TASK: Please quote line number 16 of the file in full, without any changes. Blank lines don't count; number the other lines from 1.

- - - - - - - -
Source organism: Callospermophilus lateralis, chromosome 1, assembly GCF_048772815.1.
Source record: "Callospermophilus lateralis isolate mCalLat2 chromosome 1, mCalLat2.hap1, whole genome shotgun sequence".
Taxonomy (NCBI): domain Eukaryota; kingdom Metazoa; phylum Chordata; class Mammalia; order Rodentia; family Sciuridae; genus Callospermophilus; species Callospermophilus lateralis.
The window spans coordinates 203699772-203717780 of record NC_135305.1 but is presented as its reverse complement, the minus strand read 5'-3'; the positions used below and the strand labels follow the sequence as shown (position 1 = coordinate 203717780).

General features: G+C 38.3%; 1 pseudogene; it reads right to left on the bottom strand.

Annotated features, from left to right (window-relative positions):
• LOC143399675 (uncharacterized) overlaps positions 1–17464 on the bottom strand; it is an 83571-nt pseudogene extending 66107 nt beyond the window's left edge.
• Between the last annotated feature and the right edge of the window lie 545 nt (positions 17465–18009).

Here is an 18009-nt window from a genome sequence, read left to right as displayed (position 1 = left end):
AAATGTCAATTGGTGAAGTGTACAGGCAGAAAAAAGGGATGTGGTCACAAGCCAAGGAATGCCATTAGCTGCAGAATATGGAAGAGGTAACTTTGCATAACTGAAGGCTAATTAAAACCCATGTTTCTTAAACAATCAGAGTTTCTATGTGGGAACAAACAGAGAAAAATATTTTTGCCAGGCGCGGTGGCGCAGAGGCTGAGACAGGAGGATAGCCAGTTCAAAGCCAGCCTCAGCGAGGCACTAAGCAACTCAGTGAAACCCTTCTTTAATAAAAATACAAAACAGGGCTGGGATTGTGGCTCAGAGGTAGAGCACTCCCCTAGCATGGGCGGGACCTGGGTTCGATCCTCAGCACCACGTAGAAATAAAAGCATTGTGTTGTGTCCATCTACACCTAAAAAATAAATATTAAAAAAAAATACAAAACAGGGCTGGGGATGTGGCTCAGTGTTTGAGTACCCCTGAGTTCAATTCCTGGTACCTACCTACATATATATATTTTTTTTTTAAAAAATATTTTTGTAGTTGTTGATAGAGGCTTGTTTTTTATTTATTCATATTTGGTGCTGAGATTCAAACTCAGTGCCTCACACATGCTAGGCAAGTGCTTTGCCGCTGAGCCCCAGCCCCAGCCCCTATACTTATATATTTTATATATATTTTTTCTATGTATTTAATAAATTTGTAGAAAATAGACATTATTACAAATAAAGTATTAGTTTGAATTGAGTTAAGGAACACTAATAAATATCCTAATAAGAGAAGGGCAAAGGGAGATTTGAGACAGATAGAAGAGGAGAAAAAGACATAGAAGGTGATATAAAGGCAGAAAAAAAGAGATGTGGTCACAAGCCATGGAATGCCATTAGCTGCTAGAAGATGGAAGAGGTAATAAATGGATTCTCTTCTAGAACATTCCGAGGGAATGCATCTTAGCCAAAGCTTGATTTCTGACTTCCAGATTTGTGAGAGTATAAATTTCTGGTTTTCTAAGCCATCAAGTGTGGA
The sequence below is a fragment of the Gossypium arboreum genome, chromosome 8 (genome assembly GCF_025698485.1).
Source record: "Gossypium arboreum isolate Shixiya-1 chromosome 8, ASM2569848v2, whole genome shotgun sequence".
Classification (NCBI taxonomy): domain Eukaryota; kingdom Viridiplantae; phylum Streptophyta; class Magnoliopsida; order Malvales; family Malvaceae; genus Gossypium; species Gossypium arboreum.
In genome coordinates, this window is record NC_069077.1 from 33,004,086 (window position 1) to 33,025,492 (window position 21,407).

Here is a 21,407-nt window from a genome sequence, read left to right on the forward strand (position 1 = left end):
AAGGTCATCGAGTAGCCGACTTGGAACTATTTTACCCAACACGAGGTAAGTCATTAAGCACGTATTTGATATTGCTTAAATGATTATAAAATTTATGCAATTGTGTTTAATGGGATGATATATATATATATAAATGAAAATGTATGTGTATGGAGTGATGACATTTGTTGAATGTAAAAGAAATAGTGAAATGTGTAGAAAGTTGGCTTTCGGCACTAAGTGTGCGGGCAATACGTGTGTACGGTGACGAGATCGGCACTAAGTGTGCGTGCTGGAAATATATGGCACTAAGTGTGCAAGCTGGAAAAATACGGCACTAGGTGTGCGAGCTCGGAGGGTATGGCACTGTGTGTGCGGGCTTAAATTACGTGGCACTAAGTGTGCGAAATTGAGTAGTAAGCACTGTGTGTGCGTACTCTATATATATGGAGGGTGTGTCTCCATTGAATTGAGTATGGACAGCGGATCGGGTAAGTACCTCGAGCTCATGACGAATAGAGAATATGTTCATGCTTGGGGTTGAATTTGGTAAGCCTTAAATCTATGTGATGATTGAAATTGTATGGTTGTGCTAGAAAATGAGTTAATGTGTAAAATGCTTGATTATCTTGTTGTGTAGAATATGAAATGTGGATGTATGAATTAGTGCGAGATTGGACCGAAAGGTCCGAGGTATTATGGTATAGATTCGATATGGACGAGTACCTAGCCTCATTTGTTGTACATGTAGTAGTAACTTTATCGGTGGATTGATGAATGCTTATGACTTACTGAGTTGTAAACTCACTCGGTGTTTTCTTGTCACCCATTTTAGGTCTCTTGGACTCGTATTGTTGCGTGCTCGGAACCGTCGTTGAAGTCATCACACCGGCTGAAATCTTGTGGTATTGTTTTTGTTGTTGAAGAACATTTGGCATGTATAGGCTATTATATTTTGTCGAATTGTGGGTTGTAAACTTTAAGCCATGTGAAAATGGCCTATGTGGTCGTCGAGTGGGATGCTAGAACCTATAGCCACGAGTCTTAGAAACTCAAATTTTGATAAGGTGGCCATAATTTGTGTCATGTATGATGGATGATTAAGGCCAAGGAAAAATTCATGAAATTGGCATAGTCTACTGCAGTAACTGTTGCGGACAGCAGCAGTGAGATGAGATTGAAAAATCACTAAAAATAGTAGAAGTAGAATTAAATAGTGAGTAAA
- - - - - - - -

AAGGTCATCGAGTAGCCGACTTGGAACTATTTTACCCAACACGAGGTAAGTCATTAAGCACGTATTTGATATTGCTTAAATGATTATAAAATTTATGCAATTGTGTTTAATGGGATGATATATATATATATAAATGAAAATGTATGTGTATGGAGTGATGACATTTGTTGAATGTAAAAGAAATAGTGAAATGTGTAGAAAGTTGGCTTTCGGCACTAAGTGTGCGGGCAATACGTGTGTACGGTGACGAGATCGGCACTAAGTGTGCGTGCTGGAAATATATGGCACTAAGTGTGCAAGCTGGAAAAATACGGCACTAGGTGTGCGAGCTCGGAGGGTATGGCACTGTGTGTGCGGGCTTAAATTACGTGGCACTAAGTGTGCGAAATTGAGTAGTAAGCACTGTGTGTGCGTACTCTATATATATGGAGGGTGTGTCTCCATTGAATTGAGTATGGACAGCGGATCGGGTAAGTACCTCGAGCTCATGACGAATAGAGAATATGTTCATGCTTGGGGTTGAATTTGGTAAGCCTTAAATCTATGTGATGATTGAAATTGTATGGTTGTGCTAGAAAATGAGTTAATGTGTAAAATGCTTGATTATCTTGTTGTGTAGAATATGAAATGTGGATGTATGAATTAGTGCGAGATTGGACCGAAAGGTCCGAGGTATTATGGTATAGATTCGATATGGACGAGTACCTAGCCTCATTTGTTGTACATGTAGTAGTAACTTTATCGGTGGATTGATGAATGCTTATGACTTACTGAGTTGTAAACTCACTCGGTGTTTTCTTGTCACCCATTTTAGGTCTCTTGGACTCGTATTGTTGCGTGCTCGGAACCGTCGTTGAAGTCATCACACCGGCTGAAATCTTGTGGTATTGTTTTTGTTGTTGAAGAACATTTGGCATGTATAGGCTATTATATTTTGTCGAATTGTGGGTTGTAAACTTTAAGCCATGTGAAAATGGCCTATGTGGTCGTCGAGTGGGATGCTAGAACCTATAGCCACGAGTCTTAGAAACTCAAATTTTGATAAGGTGGCCATAATTTGTGTCATGTATGATGGATGATTAAGGCCAAGGAAAAATTCATGAAATTGGCATAGTCTACTGCAGTAACTGTTGCGGACAGCAGCAGTGAGATGAGATTGAAAAATCACTAAAAATAGTAGAAGTAGAATTAAATAGTGAGTAAA